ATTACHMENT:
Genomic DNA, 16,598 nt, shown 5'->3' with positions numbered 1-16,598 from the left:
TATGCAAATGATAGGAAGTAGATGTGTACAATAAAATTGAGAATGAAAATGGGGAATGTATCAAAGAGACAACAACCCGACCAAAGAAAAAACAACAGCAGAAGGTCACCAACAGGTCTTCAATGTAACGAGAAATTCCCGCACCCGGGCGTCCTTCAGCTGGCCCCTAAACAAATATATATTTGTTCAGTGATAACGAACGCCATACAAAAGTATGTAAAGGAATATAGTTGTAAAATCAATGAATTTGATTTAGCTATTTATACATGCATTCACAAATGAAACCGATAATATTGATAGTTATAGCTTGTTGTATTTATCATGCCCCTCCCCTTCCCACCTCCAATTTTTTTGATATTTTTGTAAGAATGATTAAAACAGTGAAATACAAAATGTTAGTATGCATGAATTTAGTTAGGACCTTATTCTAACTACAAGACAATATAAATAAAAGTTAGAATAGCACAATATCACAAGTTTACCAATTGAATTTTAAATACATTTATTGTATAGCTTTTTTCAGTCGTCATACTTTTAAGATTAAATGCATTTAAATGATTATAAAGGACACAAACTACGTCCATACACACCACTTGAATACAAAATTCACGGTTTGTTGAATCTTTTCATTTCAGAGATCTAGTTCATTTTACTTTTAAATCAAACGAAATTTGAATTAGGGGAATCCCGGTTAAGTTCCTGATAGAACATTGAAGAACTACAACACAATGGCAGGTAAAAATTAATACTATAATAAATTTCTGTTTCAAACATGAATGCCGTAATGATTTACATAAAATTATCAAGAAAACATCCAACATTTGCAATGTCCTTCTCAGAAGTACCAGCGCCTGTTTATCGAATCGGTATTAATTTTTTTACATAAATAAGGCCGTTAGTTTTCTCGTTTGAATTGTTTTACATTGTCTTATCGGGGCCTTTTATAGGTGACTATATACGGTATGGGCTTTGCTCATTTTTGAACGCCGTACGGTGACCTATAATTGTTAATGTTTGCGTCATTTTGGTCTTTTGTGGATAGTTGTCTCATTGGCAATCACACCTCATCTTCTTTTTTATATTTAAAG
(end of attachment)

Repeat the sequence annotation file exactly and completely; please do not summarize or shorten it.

Genomic DNA, 16,598 nt, shown 5'->3' with positions numbered 1-16,598 from the left:
TATGCAAATGATAGGAAGTAGATGTGTACAATAAAATTGAGAATGAAAATGGGGAATGTATCAAAGAGACAACAACCCGACCAAAGAAAAAACAACAGCAGAAGGTCACCAACAGGTCTTCAATGTAACGAGAAATTCCCGCACCCGGGCGTCCTTCAGCTGGCCCCTAAACAAATATATATTTGTTCAGTGATAACGAACGCCATACAAAAGTATGTAAAGGAATATAGTTGTAAAATCAATGAATTTGATTTAGCTATTTATACATGCATTCACAAATGAAACCGATAATATTGATAGTTATAGCTTGTTGTATTTATCATGCCCCTCCCCTTCCCACCTCCAATTTTTTTGATATTTTTGTAAGAATGATTAAAACAGTGAAATACAAAATGTTAGTATGCATGAATTTAGTTAGGACCTTATTCTAACTACAAGACAATATAAATAAAAGTTAGAATAGCACAATATCACAAGTTTACCAATTGAATTTTAAATACATTTATTGTATAGCTTTTTTCAGTCGTCATACTTTTAAGATTAAATGCATTTAAATGATTATAAAGGACACAAACTACGTCCATACACACCACTTGAATACAAAATTCACGGTTTGTTGAATCTTTTCATTTCAGAGATCTAGTTCATTTTACTTTTAAATCAAACGAAATTTGAATTAGGGGAATCCCGGTTAAGTTCCTGATAGAACATTGAAGAACTACAACACAATGGCAGGTAAAAATTAATACTATAATAAATTTCTGTTTCAAACATGAATGCCGTAATGATTTACATAAAATTATCAAGAAAACATCCAACATTTGCAATGTCCTTCTCAGAAGTACCAGCGCCTGTTTATCGAATCGGTATTAATTTTTTTACATAAATAAGGCCGTTAGTTTTCTCGTTTGAATTGTTTTACATTGTCTTATCGGGGCCTTTTATAGGTGACTATATACGGTATGGGCTTTGCTCATTTTTGAACGCCGTACGGTGACCTATAATTGTTAATGTTTGCGTCATTTTGGTCTTTTGTGGATAGTTGTCTCATTGGCAATCACACCTCATCTTCTTTTTTATATTTAAAG